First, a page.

Intuition and optimism are valuable traits among sales professionals. It allows them to read subtle nuances during client interactions and to keep the sales moving forward despite objections. At the same time, those traits often limit their ability to make consistent and unbiased decisions about what sales opportunities to pursue. As a result, sales leaders must implement a mechanism to secure sales reps focus on the right opportunities at the right time. One solution is to adopt a data-driven approach. An approach that allows sales teams to proactively identify which opportunities are more likely to close, which are at risk and which ones to ignore.
This article introduces a trend in sales opportunity management that every sales leader must be aware of: data-driven opportunity management.
Over half of sales opportunities fail to close
To close business deals, sales reps need to build trust, challenge customers and deliver insights. Right? That is what two of the latest sales methodologies – Challenger Sales and Insight Selling – claim. While certainly essential to win opportunities and close deals, additional variables also play an important role. If not, why is it that 51% of forecasted deals do not close.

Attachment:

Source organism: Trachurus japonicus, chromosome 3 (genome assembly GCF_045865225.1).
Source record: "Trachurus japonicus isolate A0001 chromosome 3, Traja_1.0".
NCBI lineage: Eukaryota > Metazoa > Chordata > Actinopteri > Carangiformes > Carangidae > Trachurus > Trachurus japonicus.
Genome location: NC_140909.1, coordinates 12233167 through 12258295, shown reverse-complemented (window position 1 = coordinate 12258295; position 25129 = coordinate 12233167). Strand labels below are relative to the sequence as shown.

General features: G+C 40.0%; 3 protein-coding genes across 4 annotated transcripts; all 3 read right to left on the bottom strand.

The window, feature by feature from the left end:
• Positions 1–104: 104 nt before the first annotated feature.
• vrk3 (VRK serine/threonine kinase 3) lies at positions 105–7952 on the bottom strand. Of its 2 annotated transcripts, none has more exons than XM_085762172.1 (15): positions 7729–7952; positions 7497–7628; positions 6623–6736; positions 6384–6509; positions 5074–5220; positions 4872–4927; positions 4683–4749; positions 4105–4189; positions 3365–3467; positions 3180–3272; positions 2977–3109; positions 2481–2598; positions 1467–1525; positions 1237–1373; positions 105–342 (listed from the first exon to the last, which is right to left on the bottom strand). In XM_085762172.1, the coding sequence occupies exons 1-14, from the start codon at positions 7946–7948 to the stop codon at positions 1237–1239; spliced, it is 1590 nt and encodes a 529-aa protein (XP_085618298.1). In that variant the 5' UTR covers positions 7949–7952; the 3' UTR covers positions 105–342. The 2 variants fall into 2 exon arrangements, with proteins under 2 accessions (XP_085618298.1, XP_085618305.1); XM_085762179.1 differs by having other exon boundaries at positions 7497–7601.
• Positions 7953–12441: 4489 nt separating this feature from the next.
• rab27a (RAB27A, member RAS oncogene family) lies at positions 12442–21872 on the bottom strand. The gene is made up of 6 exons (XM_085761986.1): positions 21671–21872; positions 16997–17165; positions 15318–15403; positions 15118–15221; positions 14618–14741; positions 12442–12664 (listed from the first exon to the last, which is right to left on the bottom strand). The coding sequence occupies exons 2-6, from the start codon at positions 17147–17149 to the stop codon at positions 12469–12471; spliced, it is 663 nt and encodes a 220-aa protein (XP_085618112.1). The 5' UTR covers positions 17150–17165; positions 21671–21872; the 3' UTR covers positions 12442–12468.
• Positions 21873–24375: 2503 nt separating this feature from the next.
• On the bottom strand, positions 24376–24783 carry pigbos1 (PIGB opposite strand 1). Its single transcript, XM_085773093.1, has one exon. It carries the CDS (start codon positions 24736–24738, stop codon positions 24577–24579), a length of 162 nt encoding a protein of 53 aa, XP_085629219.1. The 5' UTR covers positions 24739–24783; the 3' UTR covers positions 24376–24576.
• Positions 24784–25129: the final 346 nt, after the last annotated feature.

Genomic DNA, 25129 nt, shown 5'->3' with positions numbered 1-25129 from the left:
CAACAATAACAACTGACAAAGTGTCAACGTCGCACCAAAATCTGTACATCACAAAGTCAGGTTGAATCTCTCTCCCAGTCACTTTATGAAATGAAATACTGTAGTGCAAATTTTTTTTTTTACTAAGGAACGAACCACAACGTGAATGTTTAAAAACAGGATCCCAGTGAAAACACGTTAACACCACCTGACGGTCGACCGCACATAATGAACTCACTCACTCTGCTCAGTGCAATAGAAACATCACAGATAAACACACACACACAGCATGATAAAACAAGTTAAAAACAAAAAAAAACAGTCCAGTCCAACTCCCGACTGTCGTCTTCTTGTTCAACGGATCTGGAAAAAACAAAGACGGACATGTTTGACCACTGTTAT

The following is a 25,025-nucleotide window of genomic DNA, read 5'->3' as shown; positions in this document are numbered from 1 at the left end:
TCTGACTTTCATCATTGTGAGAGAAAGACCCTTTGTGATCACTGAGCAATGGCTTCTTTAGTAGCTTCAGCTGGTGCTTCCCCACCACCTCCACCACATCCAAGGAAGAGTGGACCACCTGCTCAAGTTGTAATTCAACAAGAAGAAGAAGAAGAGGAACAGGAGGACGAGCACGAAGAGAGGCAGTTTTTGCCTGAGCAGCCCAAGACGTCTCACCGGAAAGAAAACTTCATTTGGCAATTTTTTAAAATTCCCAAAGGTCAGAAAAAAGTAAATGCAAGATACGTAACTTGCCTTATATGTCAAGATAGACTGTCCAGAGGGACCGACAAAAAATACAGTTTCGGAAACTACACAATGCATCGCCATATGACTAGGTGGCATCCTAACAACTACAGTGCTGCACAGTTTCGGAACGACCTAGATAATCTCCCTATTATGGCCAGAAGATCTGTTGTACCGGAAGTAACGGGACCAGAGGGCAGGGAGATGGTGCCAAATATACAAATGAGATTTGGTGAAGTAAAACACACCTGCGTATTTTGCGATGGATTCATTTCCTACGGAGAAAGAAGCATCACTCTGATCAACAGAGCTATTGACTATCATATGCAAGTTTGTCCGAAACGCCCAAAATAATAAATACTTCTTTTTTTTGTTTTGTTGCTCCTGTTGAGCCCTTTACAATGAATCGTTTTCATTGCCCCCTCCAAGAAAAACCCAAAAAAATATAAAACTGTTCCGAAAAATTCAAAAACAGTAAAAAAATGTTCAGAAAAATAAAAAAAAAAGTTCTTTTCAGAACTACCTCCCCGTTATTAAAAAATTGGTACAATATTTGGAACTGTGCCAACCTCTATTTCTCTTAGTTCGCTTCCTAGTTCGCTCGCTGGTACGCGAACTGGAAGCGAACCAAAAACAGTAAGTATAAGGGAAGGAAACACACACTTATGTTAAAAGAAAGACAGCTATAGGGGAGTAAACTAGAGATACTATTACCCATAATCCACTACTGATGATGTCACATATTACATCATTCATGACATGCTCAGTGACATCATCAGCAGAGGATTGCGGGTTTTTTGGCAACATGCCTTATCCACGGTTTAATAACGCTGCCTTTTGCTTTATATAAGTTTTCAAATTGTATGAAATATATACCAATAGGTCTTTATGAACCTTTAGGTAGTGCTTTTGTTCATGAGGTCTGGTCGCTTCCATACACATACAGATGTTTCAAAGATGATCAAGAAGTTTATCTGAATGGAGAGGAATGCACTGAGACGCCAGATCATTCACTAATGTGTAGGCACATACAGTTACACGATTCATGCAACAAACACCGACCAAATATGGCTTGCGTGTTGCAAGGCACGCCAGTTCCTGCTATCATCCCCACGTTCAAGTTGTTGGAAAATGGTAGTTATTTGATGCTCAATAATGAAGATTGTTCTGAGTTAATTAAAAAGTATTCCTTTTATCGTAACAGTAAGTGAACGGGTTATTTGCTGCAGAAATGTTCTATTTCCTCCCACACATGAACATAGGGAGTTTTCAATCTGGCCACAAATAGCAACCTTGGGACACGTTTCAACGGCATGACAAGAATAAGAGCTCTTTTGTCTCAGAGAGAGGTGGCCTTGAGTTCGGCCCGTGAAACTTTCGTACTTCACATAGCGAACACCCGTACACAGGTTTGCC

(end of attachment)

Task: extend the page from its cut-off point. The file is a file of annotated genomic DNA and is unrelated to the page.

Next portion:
Losing 5 out of 10 deals suggest that sales teams need to be better at knowing which opportunities to go after and when to move on. It is no coincidence that 23% of companies ranked “Increase Win Rates of Forecasted Deals” as one of their top objectives during 2014, according to CSO Insights’ Sales Performance Optimization study.
But, why do so many business opportunities fail to close? Is it due to sales reps' over optimism and confidence? Perhaps, it is a lack of understanding about how customers make buying decisions. Although valid reasons, I personally believe the issue is a more fundamental one. Sales organizations rely on sales reps’ gut feeling.
Intuition and emotions are double edge swords
Let’s be honest for a moment, sales reps are intuitive, driven, optimist and perseverant people. As such, they are prone to trust and follow the inner voice that tells them they can win any deal if they try hard enough. Intuitive skills allow sales reps to read body language and to quickly overcome objections but they can be a liability if overused or used inappropriately. More often than not, their feelings and thoughts lead them to make inconsistent and illogical decisions about which opportunities to chase.